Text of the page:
%0 PDF
%T An Adjoint-Sensitivity-Analysis Based
Mathematical Framework: DNAPL Source Zone Characterization, Uncertainty Quantification,
and Sampling Strategy Design.
%A Tang, Tian.
%D 2019-04-24T09:17:33.431-04:00
%8 2019-04-24
%I Tufts University. Tisch Library.
%R http://localhost/files/1831cx72r
%X Subsurface
contamination by dense non-aqueous phase liquids (DNAPLs) is a continuing societal
concern due to the widespread use and improper disposal of these compounds. Due to the
heterogeneous nature of geological formations, which leads to a high degree of spatial
variability in DNAPL migration and entrapment, delineation of the distribution of source
zone mass and the associated downgradient plume presents significant challenges. This
research focused on the local estimation of source zone mass distribution metrics from
in situ Push-Pull Tracer Tests (PPTTs) and on the optimization of source zone
characterization for predictions of future plume persistence and risk to down gradient
receptors. An adjoint sensitivity analysis- and inverse theory-based mathematical model
is developed and implemented to estimate domain-averaged source zone properties (total
mass, average DNAPL saturation, and mass weighted distance from the test well) using
PPTT data, accounting for both rate-limited mass transfer and heterogeneity in both the
flow field and source zone mass distribution. This model is demonstrated to provide
reliable estimates of source zone metrics with accuracy better than 20%. Estimation
error of domain-averaged source zone metrics is shown to increase with increased
heterogeneity of the permeability field and DNAPL saturation distribution. Comparison of
the presented estimation approach with that based upon a local equilibrium partitioning
assumption demonstrates the superiority of the new approach, with equilibrium-based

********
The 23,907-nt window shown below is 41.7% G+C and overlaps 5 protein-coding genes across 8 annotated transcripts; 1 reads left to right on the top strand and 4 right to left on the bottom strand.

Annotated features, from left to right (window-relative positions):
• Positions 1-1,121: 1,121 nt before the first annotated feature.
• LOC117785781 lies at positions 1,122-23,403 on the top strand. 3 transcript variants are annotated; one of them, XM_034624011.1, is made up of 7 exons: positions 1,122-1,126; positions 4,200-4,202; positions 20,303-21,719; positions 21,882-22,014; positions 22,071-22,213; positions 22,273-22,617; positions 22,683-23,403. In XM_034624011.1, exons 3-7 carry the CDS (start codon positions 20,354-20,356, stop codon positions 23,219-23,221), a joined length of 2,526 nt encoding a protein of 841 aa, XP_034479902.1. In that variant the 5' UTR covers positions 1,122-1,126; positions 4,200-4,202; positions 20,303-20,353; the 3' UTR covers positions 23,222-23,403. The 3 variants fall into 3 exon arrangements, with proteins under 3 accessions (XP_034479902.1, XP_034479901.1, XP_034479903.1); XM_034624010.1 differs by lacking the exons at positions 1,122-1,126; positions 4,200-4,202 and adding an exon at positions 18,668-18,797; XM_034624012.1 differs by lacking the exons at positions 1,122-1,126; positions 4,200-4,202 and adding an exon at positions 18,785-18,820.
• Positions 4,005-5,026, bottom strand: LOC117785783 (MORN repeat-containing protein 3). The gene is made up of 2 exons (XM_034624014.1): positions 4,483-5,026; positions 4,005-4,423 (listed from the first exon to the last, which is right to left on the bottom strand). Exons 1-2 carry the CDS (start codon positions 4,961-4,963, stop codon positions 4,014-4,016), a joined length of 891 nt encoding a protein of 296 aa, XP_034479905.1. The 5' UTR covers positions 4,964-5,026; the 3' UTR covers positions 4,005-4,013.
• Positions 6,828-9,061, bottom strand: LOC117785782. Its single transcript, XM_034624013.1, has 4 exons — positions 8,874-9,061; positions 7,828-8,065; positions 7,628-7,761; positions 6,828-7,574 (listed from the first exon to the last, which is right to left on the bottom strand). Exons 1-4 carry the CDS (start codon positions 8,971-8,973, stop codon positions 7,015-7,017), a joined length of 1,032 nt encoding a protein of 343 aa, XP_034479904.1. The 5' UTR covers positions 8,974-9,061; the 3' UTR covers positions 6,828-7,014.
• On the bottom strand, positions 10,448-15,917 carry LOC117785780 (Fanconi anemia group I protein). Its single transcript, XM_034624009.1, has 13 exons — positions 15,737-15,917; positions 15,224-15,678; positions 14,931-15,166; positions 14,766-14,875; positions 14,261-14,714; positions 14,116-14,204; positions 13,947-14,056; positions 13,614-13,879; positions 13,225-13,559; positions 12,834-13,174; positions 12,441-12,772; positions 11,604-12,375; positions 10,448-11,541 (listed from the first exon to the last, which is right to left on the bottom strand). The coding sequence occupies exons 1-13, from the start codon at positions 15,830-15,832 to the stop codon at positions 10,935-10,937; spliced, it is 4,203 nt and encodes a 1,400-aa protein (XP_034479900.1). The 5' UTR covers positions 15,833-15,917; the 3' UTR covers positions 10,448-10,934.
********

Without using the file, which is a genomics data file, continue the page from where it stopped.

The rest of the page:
estimates resulting in overestimation of the average saturation. In the second portion
of this work, an adjoint sensitivity analysis and first-order second-moment based source
zone characterization model, honoring borehole observations, is designed and validated
for prediction of downgradient flux-averaged concentration (FAC) and its variance at
distinct times. Adjoint state theory is applied to quantify the importance of local
system properties (e.g., permeability field, initial contaminant mass in aqueous,
sorbed, and DNAPL phases) on FAC. By considering the process coupling of DNAPL
dissolution, sorption, dispersion, and mass transport, results reveal that local
permeability has the greatest impact on FAC predictions. Data worth analyses are
performed to guide optimal sampling strategy to provide more accurate FAC predictions
and to maximize uncertainty reduction. It is demonstrated that areas of low permeability
and high DNAPL saturation have the largest utility for uncertainty reduction and that
optimal borehole observation locations vary with the prediction time window. The
FOSM-based optimal sampling patterns are demonstrated to outperform alternative sampling
approaches for most of the prediction goals, yielding more precise estimates and better
confidence intervals.; Thesis (Ph.D.)--Tufts
University, 2019.; Submitted to the Dept. of Civil
Engineering.; Advisor: Linda
Abriola.; Committee: Laurie Baise, John Christ, Eric
Miller, and Kurt Pennell.; Keyword: Environmental
engineering.
%[ 2022-10-11
%9 Text
%~ Tufts Digital Library
%W Institution